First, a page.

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In Watsonville, A Beautiful Vision

by Watsonville Patch

Watsonville’s Public Art Commission is making progress on its goal to add art to the city, especially downtown.

Ann Cavanaugh loves art, and she loves Watsonville.

The Watsonville marriage and family psychotherapist—she studied psychology, not art in college—is one of five members of the Public Art Committee, a new group tasked with beautifying the city.

One of the committee’s first projects is taking shape now: commissioning local artists to paint murals on the sides of five unappealing utility boxes in the downtown area.

“It’s a marvelous idea, because these things are such an eyesore, and these are just such a perfect canvas,” Cavanaugh said.

Utility boxes, when left with the typical institutional-gray or tan paint, tend to become magnets for graffiti and detract from an otherwise pleasing environment, according to Laurie Blackburn, an administrative analyst in the city’s Redevelopment and Housing Department who staffs the Public Art Committee.

While there are at least 50 utility boxes throughout the city, transformation of the boxes will occur in phases as funding becomes available.

Painting the boxes hopefully reduce graffiti and eliminate blight.

“This has been done in other cities before,” Blackburn said. “Utility boxes are pretty ugly, and they’re in pretty prominent places.”

So the committee is looking to paint five of them right now, and is accepting artist applications. Some have already offered to help, Blackburn said.

The committee formed in March 2010 and set about creating a master plan for public arts in Watsonville. In addition to the utility box project, the committee is working on arranging exhibits in the Civic Plaza and organizing an arts festival in the future.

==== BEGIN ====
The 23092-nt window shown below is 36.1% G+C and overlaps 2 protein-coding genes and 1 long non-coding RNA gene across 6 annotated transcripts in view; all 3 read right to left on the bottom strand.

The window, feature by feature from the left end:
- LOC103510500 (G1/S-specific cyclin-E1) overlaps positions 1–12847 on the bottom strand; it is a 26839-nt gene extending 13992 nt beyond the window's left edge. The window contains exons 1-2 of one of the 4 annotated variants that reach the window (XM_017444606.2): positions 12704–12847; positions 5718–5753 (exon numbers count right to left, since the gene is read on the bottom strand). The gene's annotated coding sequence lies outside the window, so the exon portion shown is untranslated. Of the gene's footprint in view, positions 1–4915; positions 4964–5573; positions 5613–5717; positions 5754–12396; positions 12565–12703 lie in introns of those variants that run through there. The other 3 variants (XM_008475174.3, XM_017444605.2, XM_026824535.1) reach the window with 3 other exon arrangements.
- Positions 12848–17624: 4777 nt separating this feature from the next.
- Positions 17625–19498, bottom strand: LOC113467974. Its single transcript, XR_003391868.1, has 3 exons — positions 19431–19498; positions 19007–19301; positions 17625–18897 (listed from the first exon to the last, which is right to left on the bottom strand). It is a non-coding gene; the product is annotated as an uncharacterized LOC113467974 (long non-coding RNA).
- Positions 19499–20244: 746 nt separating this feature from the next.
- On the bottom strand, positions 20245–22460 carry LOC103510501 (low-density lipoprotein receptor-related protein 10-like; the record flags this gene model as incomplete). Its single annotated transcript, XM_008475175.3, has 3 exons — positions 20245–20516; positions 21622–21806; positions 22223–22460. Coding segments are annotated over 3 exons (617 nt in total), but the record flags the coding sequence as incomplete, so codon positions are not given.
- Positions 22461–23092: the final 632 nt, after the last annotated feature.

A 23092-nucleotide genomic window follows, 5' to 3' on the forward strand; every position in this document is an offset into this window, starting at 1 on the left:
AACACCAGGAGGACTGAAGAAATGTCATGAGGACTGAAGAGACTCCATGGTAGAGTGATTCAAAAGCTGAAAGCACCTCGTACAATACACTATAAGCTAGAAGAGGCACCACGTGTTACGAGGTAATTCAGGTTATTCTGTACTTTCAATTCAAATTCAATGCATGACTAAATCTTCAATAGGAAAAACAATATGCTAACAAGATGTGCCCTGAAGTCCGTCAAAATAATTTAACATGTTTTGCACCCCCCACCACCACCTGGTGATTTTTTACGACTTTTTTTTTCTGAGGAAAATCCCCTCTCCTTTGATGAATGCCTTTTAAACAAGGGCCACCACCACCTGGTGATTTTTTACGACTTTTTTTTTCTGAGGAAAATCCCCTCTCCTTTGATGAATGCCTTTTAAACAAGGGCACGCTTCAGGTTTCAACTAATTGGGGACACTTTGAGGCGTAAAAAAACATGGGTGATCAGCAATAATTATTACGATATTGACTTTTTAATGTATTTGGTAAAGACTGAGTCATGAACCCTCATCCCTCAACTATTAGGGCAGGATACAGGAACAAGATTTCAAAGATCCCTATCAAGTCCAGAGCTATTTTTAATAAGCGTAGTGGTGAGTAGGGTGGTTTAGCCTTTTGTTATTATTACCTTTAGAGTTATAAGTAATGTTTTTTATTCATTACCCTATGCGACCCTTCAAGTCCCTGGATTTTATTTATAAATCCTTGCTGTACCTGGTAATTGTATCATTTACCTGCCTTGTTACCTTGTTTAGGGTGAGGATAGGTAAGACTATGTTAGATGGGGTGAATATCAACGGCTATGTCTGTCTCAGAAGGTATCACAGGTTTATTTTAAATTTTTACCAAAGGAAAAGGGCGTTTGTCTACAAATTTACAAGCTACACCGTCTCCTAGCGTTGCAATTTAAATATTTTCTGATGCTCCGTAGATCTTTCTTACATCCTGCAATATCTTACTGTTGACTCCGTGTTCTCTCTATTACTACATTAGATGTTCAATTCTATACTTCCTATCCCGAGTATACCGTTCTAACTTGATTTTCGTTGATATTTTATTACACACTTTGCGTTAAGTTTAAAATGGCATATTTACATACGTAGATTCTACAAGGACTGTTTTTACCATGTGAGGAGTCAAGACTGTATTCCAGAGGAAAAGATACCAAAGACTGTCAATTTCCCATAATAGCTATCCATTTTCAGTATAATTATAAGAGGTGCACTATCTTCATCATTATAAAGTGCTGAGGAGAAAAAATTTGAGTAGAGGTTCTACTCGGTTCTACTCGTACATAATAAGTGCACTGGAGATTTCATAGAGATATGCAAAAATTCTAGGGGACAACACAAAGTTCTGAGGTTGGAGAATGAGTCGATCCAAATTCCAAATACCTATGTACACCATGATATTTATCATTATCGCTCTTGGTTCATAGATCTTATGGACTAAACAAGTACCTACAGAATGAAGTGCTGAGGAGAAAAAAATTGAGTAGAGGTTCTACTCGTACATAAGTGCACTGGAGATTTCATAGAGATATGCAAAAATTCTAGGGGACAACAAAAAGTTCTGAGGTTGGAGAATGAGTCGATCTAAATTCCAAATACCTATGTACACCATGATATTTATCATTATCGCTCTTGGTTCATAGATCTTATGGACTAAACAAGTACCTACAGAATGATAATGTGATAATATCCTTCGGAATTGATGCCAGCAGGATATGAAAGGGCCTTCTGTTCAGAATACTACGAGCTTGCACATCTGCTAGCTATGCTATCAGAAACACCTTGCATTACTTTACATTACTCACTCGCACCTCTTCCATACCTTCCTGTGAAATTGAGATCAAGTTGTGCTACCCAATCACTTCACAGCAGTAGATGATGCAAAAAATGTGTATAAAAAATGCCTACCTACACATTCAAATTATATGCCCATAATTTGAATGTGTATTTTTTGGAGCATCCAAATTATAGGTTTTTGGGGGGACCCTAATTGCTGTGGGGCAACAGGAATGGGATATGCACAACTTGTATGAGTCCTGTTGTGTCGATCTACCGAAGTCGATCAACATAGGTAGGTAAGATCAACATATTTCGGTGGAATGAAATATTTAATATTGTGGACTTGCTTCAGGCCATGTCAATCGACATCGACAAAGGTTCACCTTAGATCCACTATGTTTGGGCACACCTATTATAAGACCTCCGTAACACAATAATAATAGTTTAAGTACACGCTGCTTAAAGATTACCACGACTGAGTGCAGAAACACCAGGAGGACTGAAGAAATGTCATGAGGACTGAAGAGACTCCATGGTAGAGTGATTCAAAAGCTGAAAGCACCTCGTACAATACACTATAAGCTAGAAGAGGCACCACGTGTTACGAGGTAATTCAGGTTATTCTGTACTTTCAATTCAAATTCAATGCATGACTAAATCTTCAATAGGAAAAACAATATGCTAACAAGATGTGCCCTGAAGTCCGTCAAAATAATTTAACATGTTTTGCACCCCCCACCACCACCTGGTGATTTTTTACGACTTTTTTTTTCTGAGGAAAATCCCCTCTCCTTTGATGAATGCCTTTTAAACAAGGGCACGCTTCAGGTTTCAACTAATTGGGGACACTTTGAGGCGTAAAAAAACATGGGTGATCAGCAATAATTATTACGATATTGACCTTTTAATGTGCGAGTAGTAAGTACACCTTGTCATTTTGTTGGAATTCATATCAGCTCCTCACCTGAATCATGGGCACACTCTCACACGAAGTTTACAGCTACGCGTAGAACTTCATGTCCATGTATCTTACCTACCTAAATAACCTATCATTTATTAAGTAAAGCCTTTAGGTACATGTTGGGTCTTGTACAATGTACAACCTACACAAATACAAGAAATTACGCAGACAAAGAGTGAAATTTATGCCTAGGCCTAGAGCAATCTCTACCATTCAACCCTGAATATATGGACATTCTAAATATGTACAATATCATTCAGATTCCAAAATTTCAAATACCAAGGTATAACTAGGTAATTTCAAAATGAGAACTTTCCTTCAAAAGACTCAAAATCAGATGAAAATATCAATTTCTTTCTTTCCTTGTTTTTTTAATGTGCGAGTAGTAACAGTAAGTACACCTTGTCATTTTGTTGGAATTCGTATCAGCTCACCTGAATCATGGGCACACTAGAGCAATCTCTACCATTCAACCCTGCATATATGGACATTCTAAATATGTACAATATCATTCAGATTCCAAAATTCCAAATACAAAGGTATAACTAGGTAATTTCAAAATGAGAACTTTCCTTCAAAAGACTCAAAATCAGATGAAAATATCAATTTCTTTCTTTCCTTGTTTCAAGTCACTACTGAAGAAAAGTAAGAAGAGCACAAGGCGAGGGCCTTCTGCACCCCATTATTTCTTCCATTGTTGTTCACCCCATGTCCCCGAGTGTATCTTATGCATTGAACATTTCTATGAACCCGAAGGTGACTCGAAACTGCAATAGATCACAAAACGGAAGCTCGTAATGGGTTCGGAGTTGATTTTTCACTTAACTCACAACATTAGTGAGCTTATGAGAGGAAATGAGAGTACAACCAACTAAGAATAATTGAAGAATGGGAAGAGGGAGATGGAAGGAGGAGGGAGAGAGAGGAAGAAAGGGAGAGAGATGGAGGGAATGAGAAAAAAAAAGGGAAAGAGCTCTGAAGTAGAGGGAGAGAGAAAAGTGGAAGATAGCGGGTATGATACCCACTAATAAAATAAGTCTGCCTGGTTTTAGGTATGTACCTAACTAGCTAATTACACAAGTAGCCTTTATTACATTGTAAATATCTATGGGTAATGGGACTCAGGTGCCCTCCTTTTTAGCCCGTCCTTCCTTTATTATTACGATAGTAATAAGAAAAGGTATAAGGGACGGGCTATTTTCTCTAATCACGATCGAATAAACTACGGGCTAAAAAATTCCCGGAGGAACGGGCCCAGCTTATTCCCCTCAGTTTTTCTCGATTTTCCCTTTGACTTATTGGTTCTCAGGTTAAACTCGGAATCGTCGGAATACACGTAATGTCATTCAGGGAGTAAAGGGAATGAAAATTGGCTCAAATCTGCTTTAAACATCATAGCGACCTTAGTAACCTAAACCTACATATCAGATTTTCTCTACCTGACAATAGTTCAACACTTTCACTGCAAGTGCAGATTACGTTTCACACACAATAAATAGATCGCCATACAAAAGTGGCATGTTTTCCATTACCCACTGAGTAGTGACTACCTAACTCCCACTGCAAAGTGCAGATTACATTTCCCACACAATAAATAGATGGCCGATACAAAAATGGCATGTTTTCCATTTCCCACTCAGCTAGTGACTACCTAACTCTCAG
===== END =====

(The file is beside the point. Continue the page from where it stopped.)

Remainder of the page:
“They’re really excited about introducing public art into the community,” Blackburn said of committee members.

Cavanaugh believes art should be in the public domain and should be for everyone, “not sequestered in museums.”

“There needs to be more free access so people can come to the idea that creativity is something that we all hold,” said Cavanaugh, who enjoys clay building, loves to paint and do collage work, would like to do more metal work and just took a workshop in enameling, in addition to renovating her home.

“I’ve always been interested in art and community building,” Cavanaugh said.

Funding is, of course, an issue for the Public Art Committee.

“We don’t have a pot of money we can just go to, and when you don’t have the money, it sort of comes out of your time and effort, more volunteer, more scrambling in the community to find business that want to partner with you,” Cavanaugh said.

But artists selected to paint the first five utility boxes will receive a stipend as well as money to cover materials costs.

Also, a public works grant is funding another Public Art Committee project: a wetlands mural on the retaining wall being built on South Green Valley Road.

The 220-foot-long mural of birds, plants, animals and water will be done by Art Thomae, who has painted other murals in the city.

Cavanaugh said she’s excited and pleased to see the committee’s visions manifested so quickly.

“I’m invested in the city looking and being the kind of city I want to be associated with,” she said.

All proposals, for this first phase, must be received by 5 p.m. Sept. 29 to be considered. Local Watsonville artists are encouraged to apply; however, any artist in the tri-county area may apply.

For more information about this project or to obtain submittal details, go to the city’s website or call the city of Watsonville Redevelopment and Housing Department office at 831-768-3080.

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